Swift said that satire was a mirror in which people saw all faces but their own; this set of articles was treated in pretty much the opposite way.

Of course, I didn't mean that these articles were meant to be satirical.

When I went to a photo school (as a hobbyist) I did variation 1 mixed with variation 6. Variation 6 is substitute b&W with colour slide. That made us learn how to really get the exposure nailed.

It was well worth it..


I'd like to echo the other Rod - Rod G.- when he said: "Mike, I want to say right up front that your piece of writing at the end of 'Variations on a Theme', the last paragraph that starts with 'I was shocked to learn....', is some of the hands-down best, most literate, expressive piece of essay on ANYTHING that I've ever read. "

Thank you for your provocative writing. It's clear that many people have been challenged to think and act outside their personal mindset. The benefits extend to other areas of life: accepting an imposed discipline; coming to see value in another's experience; expanding our range of responses to the world. That is a good thing to have achieved at this time...the world needs it.

I thought your original suggestion was straightforward, logical and entirely true. That it provoked such reaction among your readers is amazing...but your latest follow-up essay, together with the italicized addendum - properly gives it CONTEXT. The world has been shaped by the contributions of great photographers who saw the world using simple direct tools; let's appreciate the discipline and achievement those simple tools provided and not let them pass away.

Again, bravo!

Best regards,
Rod S.

I'm hoping to start this later this year.

One question: in the original, non-variant form, does it have to be ISO 400 or is pushing when needed okay? What about always pushing, if staying at a certain speed is part of it? Or is having to use wide apertures or not being able to use anything at all in dark conditions part of the deal?

I have been in love with photography since I was 3 years old. My first camera was a grey & pink Polaroid 600. Then I stepped up to a Pentax 35mm point & shoot w/ a little bit of zoom. I remember that I used to keep a camera with me everywhere I went. I never knew when I might need it!

After I had graduated high school and was still trying to figure out what to do w/my life, I decided to pursue photography. I went to a technical college to learn photography & darkroom. It was a wonderful experience. I tried to start a business doing weddings, but I hated doing weddings and did not posses any business knowledge. I ended up working for a nationwide photography company in the digital lab.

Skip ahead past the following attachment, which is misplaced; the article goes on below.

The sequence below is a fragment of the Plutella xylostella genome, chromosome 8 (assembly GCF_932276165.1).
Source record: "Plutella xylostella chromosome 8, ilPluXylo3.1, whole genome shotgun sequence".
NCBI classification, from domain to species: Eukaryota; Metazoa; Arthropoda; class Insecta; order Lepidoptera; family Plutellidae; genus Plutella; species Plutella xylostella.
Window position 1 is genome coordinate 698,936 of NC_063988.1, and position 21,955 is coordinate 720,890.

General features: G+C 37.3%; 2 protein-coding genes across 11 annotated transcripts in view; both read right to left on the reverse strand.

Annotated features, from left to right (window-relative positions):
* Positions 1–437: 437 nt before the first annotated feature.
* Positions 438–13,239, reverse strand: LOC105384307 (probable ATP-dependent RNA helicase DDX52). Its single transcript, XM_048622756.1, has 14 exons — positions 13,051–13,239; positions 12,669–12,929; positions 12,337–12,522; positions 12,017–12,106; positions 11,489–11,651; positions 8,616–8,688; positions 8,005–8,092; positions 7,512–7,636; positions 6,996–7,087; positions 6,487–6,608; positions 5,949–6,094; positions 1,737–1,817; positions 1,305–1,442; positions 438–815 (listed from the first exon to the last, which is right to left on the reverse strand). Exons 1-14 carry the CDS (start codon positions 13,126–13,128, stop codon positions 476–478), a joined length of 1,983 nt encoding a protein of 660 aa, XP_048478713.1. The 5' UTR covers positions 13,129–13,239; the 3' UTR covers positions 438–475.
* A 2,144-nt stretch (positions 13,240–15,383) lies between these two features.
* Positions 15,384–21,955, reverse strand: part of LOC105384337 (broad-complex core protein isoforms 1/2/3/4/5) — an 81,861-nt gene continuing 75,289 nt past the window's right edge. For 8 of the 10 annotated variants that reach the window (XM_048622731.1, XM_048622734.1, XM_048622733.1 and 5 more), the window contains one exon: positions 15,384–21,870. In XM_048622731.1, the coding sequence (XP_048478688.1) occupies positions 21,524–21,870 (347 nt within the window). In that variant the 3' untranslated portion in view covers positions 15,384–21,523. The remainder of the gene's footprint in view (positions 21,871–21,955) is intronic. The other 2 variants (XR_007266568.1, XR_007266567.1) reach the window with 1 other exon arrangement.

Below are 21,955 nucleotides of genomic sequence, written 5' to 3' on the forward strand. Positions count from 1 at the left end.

What has happened is that I have lost what I had before I 'learned' what I was doing. Somehow I try too hard to get the perfect picture instead of just going out and shooting for the fun of it.

I've recently been searching for a way to get back the passion I once had for photography. I believe this is just what I need to shake up my old habits! I'm going to search the closet for my old Pentax ME Super & go buy some film (even though I swore I'd never go back to it!).

Thank you so much for sharing this idea.


I almost hate to even stick my nose in here, but why only 400ISO in your listing of the varieties of B&W film? Plus-X, FP-4, Fomapan 100, Pan-F, & etc are all as good, if not better depending upon your desires, as their faster brethren.

Admittedly, I burn lots of FP-4+ and have recently decided to try Pan-F in my Yashica Mat 124G. Still, even in miniature format, there is a fair amount of good film stock is being made at less than 400ISO.

For the record, I use far more 100ISO film than any other speed. Reala & FP-4+, Plus-X when I can find it in 120, but also BW400CN in 135 format.



Will someone here please estimate the expense commitment needed to roll, develop and contact print a 36-exposure cassette of bulk 135 tri-x (or close equivalent) at this late date of 2009?

The $12 figures quoted above may be scaring people off. Similarly, if you can develop, say, 5 rolls at a time and learn to contact print efficiently, this may be a less daunting task than it appears to be from our digital era perspective.

I have feeling from long forgotten experience it can be done for $5-7 a roll and a time commitment (given systematic and efficient technique) of 2 hours per weekend, assuming you shoot a roll a day.

When started working overseas, I brought a 70-200 and 24-60 with a pair of EOS 3 SLRs. I took quite a few images, some of them good and some which I will always be proud of; but there was a problem. Sure, some of the shots taken at 135-200 could not have been taken with a Leica M and they are shots I consider among my best now, but the rest - the vast majority - had one common trait: they were taken from the outside rather than the inside.

Prior to arrival, I had considered a R2A/R3A but eventually abandoned the idea as silly. I would have to get in too close and not be able to take shots as quickly while 'skating through or past.' After a while I realised there was absolutely no substitute for getting in close and as I had been saving I could afford a leica M, so bought one with some ZM lenses (and yes, the MP is worth used a touch more than I paid for it new then). It took a while to get used to the camera and its idiosyncrasies, despite owning a RF645 (used more for landscape work), but the result was dramatic. It forced me to work on my weaknesses, which had little to do with actually firing a shutter with good focus and exposure, but dealing with the subjects and putting myself in the middle of where I needed to be. As a former 'landscape only' shooter, this is perhaps not a surprise....